What started out as a selfish endeavor turned into something wonderful: an all-inclusive training space with a collection of some of Chicago’s finest dance teachers and affordable pricing. The Chicago Movement Collective (CMC) may have been born out of necessity but has the potential to redefine a crucial part of the city’s arts scene. “The idea started back in March when COVID-19 first hit and studios were closing down,” CMC founder Ethan Kirschbaum said. “I lost a lot of work. I wondered how I was going to make up those lost classes. Basically, how do I cover my own ass?”
With time on his hands, Kirschbaum began to construct a plan for himself and found his intentions and purpose expand. The Black Lives Matter movement, coupled with pandemic uncertainty, had him feeling overwhelmed. The adage ‘think globally, act locally’ came to mind and sparked a desire “to help shift the dynamic and help disassemble systemic racism in our society” and an idea, which ultimately became CMC. “I realized I needed to look in my own backyard and my backyard is the dance studios of Chicago,” said Kirschbaum. “Of course, we want to change everything from the ground up, but I wanted to find a very practical, tactile way that I could affect positive change.” He reached out to studios, students, friends and teachers and found a plethora of people eager to help. Pro bono legal and public relations aid, a website builder, someone to run social media and an impressive lineup of teachers came together organically. “It blossomed into something bigger than me,” Kirschbaum said. “It was my idea to reach out to all these artists, but by no means did I do this by myself. I’m a reflection of this group.”
CMC, which opened its figurative doors at the American Rhythm Center (ARC) in the Fine Arts Building on Michigan Avenue on Sept. 8, boasts a roster of teachers including ballet heavy hitters Birute Barodicaite and Patti Eylar, along with former artists from companies like Giordano Dance Chicago, Hubbard Street Dance Chicago, Mad Shak, Muntu Dance Theater of Chicago, River North Dance Chicago and Urban Bush Women, to name a few. These artists have been around a while and have multitudes of experience to relay to the next generation. Daily class schedules—there are a total of 26 classes each week—list the usual suspects of ballet, modern and jazz, while adding other genres of Latin jazz, Afro-Cuban and most-interestingly, something called Animal Flow. That’s the point—to be diverse. “It’s for all dancers,” said Kirschbaum. “The word ‘all’ is so tricky, but I truly mean it. It’s for all races, body types, gender expressions, sexual orientation… It’s a home for everyone.”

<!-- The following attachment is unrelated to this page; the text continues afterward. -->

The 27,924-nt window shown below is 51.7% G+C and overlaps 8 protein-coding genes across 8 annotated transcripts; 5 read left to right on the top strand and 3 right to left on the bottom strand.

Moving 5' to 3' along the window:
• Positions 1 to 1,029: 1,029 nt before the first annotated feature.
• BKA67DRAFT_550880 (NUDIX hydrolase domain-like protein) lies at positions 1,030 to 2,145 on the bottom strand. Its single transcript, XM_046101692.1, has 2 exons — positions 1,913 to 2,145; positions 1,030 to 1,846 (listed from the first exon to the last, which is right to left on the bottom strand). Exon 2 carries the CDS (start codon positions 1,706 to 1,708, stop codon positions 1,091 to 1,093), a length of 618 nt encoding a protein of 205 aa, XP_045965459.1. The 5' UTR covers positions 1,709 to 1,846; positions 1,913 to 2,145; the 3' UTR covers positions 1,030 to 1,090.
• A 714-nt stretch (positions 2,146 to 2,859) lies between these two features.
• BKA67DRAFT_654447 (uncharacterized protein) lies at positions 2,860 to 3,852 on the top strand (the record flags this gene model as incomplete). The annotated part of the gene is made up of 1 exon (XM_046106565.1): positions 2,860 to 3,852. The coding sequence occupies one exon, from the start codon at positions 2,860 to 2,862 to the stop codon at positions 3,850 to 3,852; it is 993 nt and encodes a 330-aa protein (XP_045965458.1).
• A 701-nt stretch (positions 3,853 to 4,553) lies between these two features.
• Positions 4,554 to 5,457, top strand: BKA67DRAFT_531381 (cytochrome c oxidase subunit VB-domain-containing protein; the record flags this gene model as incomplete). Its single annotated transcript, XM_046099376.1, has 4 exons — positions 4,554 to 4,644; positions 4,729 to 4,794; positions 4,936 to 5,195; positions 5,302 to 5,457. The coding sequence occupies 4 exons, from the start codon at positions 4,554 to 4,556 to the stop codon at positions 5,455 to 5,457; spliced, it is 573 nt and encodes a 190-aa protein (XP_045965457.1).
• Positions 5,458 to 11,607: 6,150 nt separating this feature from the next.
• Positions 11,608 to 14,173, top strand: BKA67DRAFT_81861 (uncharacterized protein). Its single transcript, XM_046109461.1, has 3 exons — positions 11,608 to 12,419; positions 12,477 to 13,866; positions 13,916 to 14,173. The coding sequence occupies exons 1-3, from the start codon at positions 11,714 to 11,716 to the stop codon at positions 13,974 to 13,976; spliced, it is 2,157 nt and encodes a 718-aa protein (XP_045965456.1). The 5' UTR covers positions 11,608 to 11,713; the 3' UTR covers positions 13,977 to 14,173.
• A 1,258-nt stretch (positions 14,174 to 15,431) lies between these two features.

With the best intentions set, how do you insure inclusivity? How is this collective different from other studios? “The institution I’m trying to build has never been in Chicago. It’s been absent,” Kirschbaum said. “We wanted to start with representation from artists of color, multiple cultures and racial identities at the front of the room. It’s important for artists to see themselves choreographing, running a studio, being in charge. We want to attract you because you like what we’re doing and you see yourself in this space and in these instructors.” For example, most hip-hop dancers face the conundrum of have to choose between training with classes only taught in the evenings or teaching those same evening classes. CMC offers advanced training during the day allowing artists to train and still pay the bills. Another example: Depending on what company you dance with, hip-hop artists may not be considered professional dancers at every school or studio. Those dancers cannot get the discounted professional rate, making them pay more for the same classes as their peers. “It’s those micro-aggressions that need to be mended,” Kirschbaum said. CMC hopes to level the playing field making sure training is affordable and available to everyone. The current pricing structure is $15 for a drop-in class, a $10 professional rate and only $5 to take classes virtually. “Again, I want it to be a home for all dancers. My goal is to continue to live that by example, not just talk about it. I want to put it into practice and hopefully inspire other studios to be inclusive and open.”
Added to the mix is the Claire Bataille Legacy Program coming in 2021. Established by Kirschbaum with the blessing of the late Bataille’s two sons and Lou Conte, it is a paid scholarship program based on the Lou Conte scholarship program that Conte and Bataille founded in 1984. Artists will send a letter of intent and present a solo (either in person or online) in whatever genre they choose. If chosen, they will work with Kirschbaum to establish the perfect, customized schedule and track for their artistic and professional goals.
When asked what CMC looks like five years from now, Kirschbaum pauses to think. “Honestly, this was a short-term goal for me. I wanted to get back into the studio, back to my community. If this lasts six weeks, six months or six years, it’s a success to me. But a long-term goal would be to have satellite or partner studios around the city. Not everyone can make it to the Loop every day. We need to go where the dancers are and not make them come to us.”